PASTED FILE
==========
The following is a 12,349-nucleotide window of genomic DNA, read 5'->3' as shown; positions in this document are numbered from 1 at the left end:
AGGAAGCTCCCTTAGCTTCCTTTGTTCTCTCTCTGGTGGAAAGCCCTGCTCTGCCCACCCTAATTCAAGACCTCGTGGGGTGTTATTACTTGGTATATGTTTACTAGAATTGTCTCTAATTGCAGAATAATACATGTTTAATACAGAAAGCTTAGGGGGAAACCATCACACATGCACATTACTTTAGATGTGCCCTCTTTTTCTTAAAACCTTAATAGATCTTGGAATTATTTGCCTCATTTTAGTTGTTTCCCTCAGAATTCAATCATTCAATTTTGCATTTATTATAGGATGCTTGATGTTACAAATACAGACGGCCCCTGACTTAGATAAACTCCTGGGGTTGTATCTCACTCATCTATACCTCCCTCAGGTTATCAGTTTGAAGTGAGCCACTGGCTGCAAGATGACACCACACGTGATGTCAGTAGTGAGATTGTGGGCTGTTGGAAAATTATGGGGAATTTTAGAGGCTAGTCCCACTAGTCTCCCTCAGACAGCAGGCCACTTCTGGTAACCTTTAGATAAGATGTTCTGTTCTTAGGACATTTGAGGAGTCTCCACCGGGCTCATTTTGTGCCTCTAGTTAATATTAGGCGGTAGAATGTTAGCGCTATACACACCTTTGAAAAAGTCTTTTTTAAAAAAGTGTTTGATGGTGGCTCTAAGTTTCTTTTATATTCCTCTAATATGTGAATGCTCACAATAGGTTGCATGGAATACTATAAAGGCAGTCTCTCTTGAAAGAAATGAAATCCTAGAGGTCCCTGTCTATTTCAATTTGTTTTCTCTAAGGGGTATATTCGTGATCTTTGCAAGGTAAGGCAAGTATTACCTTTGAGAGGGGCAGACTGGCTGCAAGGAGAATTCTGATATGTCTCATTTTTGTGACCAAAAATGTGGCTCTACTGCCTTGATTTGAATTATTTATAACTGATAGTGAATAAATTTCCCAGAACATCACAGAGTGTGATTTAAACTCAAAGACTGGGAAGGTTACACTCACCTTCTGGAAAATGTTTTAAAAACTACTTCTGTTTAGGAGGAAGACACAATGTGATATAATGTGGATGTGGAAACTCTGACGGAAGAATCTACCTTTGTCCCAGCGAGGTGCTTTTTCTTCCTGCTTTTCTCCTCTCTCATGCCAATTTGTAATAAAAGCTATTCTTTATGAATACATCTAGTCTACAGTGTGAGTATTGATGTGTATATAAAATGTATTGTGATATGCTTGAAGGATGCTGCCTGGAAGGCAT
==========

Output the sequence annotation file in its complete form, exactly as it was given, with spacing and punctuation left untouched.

The following is a 12,349-nucleotide window of genomic DNA, read 5'->3' as shown; positions in this document are numbered from 1 at the left end:
AGGAAGCTCCCTTAGCTTCCTTTGTTCTCTCTCTGGTGGAAAGCCCTGCTCTGCCCACCCTAATTCAAGACCTCGTGGGGTGTTATTACTTGGTATATGTTTACTAGAATTGTCTCTAATTGCAGAATAATACATGTTTAATACAGAAAGCTTAGGGGGAAACCATCACACATGCACATTACTTTAGATGTGCCCTCTTTTTCTTAAAACCTTAATAGATCTTGGAATTATTTGCCTCATTTTAGTTGTTTCCCTCAGAATTCAATCATTCAATTTTGCATTTATTATAGGATGCTTGATGTTACAAATACAGACGGCCCCTGACTTAGATAAACTCCTGGGGTTGTATCTCACTCATCTATACCTCCCTCAGGTTATCAGTTTGAAGTGAGCCACTGGCTGCAAGATGACACCACACGTGATGTCAGTAGTGAGATTGTGGGCTGTTGGAAAATTATGGGGAATTTTAGAGGCTAGTCCCACTAGTCTCCCTCAGACAGCAGGCCACTTCTGGTAACCTTTAGATAAGATGTTCTGTTCTTAGGACATTTGAGGAGTCTCCACCGGGCTCATTTTGTGCCTCTAGTTAATATTAGGCGGTAGAATGTTAGCGCTATACACACCTTTGAAAAAGTCTTTTTTAAAAAAGTGTTTGATGGTGGCTCTAAGTTTCTTTTATATTCCTCTAATATGTGAATGCTCACAATAGGTTGCATGGAATACTATAAAGGCAGTCTCTCTTGAAAGAAATGAAATCCTAGAGGTCCCTGTCTATTTCAATTTGTTTTCTCTAAGGGGTATATTCGTGATCTTTGCAAGGTAAGGCAAGTATTACCTTTGAGAGGGGCAGACTGGCTGCAAGGAGAATTCTGATATGTCTCATTTTTGTGACCAAAAATGTGGCTCTACTGCCTTGATTTGAATTATTTATAACTGATAGTGAATAAATTTCCCAGAACATCACAGAGTGTGATTTAAACTCAAAGACTGGGAAGGTTACACTCACCTTCTGGAAAATGTTTTAAAAACTACTTCTGTTTAGGAGGAAGACACAATGTGATATAATGTGGATGTGGAAACTCTGACGGAAGAATCTACCTTTGTCCCAGCGAGGTGCTTTTTCTTCCTGCTTTTCTCCTCTCTCATGCCAATTTGTAATAAAAGCTATTCTTTATGAATACATCTAGTCTACAGTGTGAGTATTGATGTGTATATAAAATGTATTGTGATATGCTTGAAGGATGCTGCCTGGAAGGCAT